Citation: Journal of Applied Meteorology and Climatology 58, 9; 10.1175/JAMC-D-18-0038.1

While LWC and CONC values were not available for these incidents and accidents, each had numerous environmental elements that were commonly found in SLD events documented by the research and certification aircraft in the previous sections.

6. Retrospective on the climatology of FZDZ

This study may also shed some light on the diurnal and geographic tendencies noted in climatologies of FZDZ. Cortinas et al. (2004) found that FZDZ frequency gradually increased from dusk to dawn, followed by a rapid decrease in the morning. This diurnal swing may be associated with the nocturnal cloud-top radiative cooling combined with the development and intensification of surface-based stable layers. Radiative cooling can destabilize preexisting supercooled cloud tops and enhance LWC there (Harrington et al. 2000; Rasmussen et al. 2002). However, newly developed nocturnal inversions are not likely to significantly affect drop concentrations within those clouds. Instead, as instability develops aloft, developing surface stability may inhibit the further addition of CCN and IN from surface sources, presumably keeping CONC values relatively constant. As cloud-top LWCs increase, LWC:CONC ratios would move gradually to the right in Fig. 3. Thus, clouds with LWC:CONC ratios close to transition zone may cross it in short order, while others may require more time (further cooling) to allow SLD production to initiate. This may explain the gradual increase in FZDZ frequency from dusk to dawn. One must also bear in mind that time is required for the FZDZ developing near cloud top to populate the cloud and fall to the surface. Soon after sunrise, cloud-top cooling should cease while surface inversions weaken, reversing the trend and perhaps explaining the marked decline in FZDZ frequency in the morning.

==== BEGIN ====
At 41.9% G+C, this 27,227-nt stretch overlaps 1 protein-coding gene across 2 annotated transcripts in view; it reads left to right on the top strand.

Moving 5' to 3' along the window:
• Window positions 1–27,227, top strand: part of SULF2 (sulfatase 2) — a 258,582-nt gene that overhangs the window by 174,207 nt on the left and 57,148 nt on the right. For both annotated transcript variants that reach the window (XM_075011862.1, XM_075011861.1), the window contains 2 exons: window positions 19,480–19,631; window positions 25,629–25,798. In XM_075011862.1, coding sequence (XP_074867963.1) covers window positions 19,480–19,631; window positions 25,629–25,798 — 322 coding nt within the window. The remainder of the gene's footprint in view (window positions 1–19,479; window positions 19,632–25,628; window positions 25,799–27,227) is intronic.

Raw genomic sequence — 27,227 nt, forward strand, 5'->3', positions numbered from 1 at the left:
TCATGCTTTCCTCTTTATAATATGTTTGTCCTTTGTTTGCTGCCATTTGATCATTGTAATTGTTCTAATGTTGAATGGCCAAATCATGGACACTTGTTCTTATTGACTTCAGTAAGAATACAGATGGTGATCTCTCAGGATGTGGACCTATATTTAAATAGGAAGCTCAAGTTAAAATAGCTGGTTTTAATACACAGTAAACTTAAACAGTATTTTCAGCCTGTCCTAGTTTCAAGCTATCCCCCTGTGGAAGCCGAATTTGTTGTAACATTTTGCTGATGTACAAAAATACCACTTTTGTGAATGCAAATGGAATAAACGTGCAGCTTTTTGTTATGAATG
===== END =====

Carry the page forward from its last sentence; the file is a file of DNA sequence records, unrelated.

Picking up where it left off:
Geographic tendencies in SLD frequencies aloft found by Bernstein et al. (2007) appear to match the exposure of high-frequency areas to the SLD-friendly environments discussed here. During the cool season, maritime air masses and frequent storm activity impact the Pacific Northwest and Canadian Maritimes, while inland areas such as the Midwest and Great Lakes frequently experience overrunning and warm-air advection. High FZDZ frequency and particularly strong diurnal swings in FZDZ frequency in places like the Columbia River basin are more difficult to explain, but this study implies that they may be driven by a combination of inland advection of maritime air (as in the Spokane case) and nocturnal effects on long-lived, continental stratus/stratocumulus (Whiteman et al. 2001; Cortinas et al. 2004; Miller et al. 1999). The latter effect can occur anywhere and may help to explain other localized FZDZ maxima noted in climatological studies.

7. Discussion and conclusions

While the relative lack of CCN in maritime clouds has long been known to be conducive to the production of large drops, this study demonstrates that synoptic and mesoscale phenomena that drive a high LWC:CONC ratio provide a good indication of whether large-drop icing should be expected in continental clouds. BL-rooted, continental clouds tended to have high concentrations of small drops, and high LWC appears to be necessary to force a sufficient ratio to initiate SLD. In contrast, continental clouds isolated from the BL due to low-level stability typically had low drop concentrations, possibly because they were cut off from ground-level aerosol sources, allowing them to more readily produce SLD. Such environments were common when elevated layers of instability or mild stability and lift occurred above stable layers. In most cases, these clouds had relatively warm tops (usually >−12°C) that promote liquid, rather than ice production. Vertical stability and cloud layering, certain types of synoptic- and mesoscale forcing, residence time and snow cover may also play a significant role.